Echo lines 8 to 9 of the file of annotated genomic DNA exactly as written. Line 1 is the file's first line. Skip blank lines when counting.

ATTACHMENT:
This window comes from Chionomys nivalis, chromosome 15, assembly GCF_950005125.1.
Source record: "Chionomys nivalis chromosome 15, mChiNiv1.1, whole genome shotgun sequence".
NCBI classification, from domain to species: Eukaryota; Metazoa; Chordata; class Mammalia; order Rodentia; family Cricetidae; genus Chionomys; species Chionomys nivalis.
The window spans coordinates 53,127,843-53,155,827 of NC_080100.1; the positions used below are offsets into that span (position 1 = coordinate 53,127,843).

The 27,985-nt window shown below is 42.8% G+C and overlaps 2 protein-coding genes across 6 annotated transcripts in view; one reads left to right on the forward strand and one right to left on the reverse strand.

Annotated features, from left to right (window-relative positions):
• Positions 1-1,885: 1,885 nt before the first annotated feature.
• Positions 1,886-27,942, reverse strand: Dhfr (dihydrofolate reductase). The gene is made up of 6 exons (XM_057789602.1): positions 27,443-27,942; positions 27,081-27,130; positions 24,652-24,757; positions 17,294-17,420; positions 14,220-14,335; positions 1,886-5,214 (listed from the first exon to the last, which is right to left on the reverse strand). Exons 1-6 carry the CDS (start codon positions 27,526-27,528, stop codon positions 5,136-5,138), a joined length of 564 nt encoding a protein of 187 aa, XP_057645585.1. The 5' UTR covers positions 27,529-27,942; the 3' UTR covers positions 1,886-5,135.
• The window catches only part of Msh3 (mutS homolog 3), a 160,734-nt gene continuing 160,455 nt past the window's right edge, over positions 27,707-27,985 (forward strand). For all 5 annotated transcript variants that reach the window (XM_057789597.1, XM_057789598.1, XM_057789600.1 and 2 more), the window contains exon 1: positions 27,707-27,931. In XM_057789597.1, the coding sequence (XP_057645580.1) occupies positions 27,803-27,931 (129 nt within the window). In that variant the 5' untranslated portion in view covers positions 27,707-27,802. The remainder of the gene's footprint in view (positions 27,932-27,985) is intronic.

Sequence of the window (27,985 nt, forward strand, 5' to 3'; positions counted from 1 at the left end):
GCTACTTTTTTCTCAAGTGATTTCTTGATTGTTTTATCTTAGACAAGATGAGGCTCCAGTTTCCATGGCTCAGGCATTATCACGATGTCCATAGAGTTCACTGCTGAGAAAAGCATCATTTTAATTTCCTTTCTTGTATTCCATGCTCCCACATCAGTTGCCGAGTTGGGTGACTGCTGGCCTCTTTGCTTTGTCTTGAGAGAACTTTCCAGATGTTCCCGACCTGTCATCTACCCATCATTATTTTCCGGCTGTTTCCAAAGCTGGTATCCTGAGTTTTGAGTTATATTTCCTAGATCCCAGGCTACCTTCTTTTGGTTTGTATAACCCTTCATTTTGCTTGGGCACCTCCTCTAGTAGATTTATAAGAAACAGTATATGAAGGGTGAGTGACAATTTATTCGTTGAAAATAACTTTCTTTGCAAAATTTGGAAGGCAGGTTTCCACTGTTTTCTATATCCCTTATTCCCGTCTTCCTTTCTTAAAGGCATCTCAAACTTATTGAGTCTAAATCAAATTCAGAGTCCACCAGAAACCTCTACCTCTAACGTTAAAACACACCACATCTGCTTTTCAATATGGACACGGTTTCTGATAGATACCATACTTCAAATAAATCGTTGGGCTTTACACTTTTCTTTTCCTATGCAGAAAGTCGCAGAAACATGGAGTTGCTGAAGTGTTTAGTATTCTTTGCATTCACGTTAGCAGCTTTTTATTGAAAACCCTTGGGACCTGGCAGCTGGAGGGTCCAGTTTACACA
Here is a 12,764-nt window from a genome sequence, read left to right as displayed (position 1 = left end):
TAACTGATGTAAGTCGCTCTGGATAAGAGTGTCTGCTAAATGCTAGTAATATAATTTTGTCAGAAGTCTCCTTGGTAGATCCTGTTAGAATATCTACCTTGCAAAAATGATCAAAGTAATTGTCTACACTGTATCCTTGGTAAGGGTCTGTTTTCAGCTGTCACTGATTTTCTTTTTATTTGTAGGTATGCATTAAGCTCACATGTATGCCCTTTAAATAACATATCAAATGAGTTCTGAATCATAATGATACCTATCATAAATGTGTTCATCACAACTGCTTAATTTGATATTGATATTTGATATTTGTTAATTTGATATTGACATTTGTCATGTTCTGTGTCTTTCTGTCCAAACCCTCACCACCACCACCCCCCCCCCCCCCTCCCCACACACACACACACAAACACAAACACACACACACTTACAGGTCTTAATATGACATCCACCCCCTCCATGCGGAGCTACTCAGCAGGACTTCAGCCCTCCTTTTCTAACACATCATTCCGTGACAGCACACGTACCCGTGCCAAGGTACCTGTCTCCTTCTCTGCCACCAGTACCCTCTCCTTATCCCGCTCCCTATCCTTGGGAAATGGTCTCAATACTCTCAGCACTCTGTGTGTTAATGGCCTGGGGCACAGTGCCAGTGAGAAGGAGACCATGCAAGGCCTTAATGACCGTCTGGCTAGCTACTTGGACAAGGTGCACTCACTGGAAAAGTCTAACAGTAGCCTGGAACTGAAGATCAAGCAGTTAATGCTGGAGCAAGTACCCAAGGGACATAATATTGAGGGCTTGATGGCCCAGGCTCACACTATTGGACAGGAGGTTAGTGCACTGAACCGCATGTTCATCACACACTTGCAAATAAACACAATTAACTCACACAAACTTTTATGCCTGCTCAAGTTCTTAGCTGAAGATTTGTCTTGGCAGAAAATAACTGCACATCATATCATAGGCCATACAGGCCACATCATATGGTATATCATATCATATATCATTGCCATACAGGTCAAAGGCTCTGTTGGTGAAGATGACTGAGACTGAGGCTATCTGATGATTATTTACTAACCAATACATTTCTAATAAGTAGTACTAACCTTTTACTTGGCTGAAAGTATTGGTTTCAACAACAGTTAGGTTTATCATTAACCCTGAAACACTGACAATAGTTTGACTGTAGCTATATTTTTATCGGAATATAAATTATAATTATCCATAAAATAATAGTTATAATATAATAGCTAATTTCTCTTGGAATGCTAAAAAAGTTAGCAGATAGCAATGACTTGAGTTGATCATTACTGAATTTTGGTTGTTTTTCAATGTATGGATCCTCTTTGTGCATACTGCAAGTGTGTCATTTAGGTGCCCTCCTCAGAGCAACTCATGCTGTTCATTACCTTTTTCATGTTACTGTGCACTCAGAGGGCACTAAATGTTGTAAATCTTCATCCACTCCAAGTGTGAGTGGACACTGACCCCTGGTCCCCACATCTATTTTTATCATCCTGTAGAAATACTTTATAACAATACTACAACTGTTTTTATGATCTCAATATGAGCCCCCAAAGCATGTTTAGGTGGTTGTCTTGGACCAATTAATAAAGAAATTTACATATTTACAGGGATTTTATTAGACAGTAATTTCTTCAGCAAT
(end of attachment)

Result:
• Positions 1,886-27,942, reverse strand: Dhfr (dihydrofolate reductase). The gene is made up of 6 exons (XM_057789602.1): positions 27,443-27,942; positions 27,081-27,130; positions 24,652-24,757; positions 17,294-17,420; positions 14,220-14,335; positions 1,886-5,214 (listed from the first exon to the last, which is right to left on the reverse strand). Exons 1-6 carry the CDS (start codon positions 27,526-27,528, stop codon positions 5,136-5,138), a joined length of 564 nt encoding a protein of 187 aa, XP_057645585.1. The 5' UTR covers positions 27,529-27,942; the 3' UTR covers positions 1,886-5,135.
• The window catches only part of Msh3 (mutS homolog 3), a 160,734-nt gene continuing 160,455 nt past the window's right edge, over positions 27,707-27,985 (forward strand). For all 5 annotated transcript variants that reach the window (XM_057789597.1, XM_057789598.1, XM_057789600.1 and 2 more), the window contains exon 1: positions 27,707-27,931. In XM_057789597.1, the coding sequence (XP_057645580.1) occupies positions 27,803-27,931 (129 nt within the window). In that variant the 5' untranslated portion in view covers positions 27,707-27,802. The remainder of the gene's footprint in view (positions 27,932-27,985) is intronic.